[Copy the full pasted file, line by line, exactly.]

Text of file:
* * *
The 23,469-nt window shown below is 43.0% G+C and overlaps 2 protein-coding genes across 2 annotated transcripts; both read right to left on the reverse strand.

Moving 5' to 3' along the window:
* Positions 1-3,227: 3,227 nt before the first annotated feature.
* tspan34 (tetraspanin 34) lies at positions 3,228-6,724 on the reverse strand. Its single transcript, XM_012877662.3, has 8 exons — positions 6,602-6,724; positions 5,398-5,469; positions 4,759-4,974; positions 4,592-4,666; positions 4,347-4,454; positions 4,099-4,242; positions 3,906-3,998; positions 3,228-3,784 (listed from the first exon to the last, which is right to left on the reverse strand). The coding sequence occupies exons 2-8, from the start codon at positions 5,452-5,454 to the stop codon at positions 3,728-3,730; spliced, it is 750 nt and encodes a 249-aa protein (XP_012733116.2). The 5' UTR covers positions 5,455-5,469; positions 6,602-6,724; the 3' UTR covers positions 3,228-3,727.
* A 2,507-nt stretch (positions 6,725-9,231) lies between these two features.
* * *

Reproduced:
The 23,469-nt window shown below is 43.0% G+C and overlaps 2 protein-coding genes across 2 annotated transcripts; both read right to left on the reverse strand.

Moving 5' to 3' along the window:
* Positions 1-3,227: 3,227 nt before the first annotated feature.
* tspan34 (tetraspanin 34) lies at positions 3,228-6,724 on the reverse strand. Its single transcript, XM_012877662.3, has 8 exons — positions 6,602-6,724; positions 5,398-5,469; positions 4,759-4,974; positions 4,592-4,666; positions 4,347-4,454; positions 4,099-4,242; positions 3,906-3,998; positions 3,228-3,784 (listed from the first exon to the last, which is right to left on the reverse strand). The coding sequence occupies exons 2-8, from the start codon at positions 5,452-5,454 to the stop codon at positions 3,728-3,730; spliced, it is 750 nt and encodes a 249-aa protein (XP_012733116.2). The 5' UTR covers positions 5,455-5,469; positions 6,602-6,724; the 3' UTR covers positions 3,228-3,727.
* A 2,507-nt stretch (positions 6,725-9,231) lies between these two features.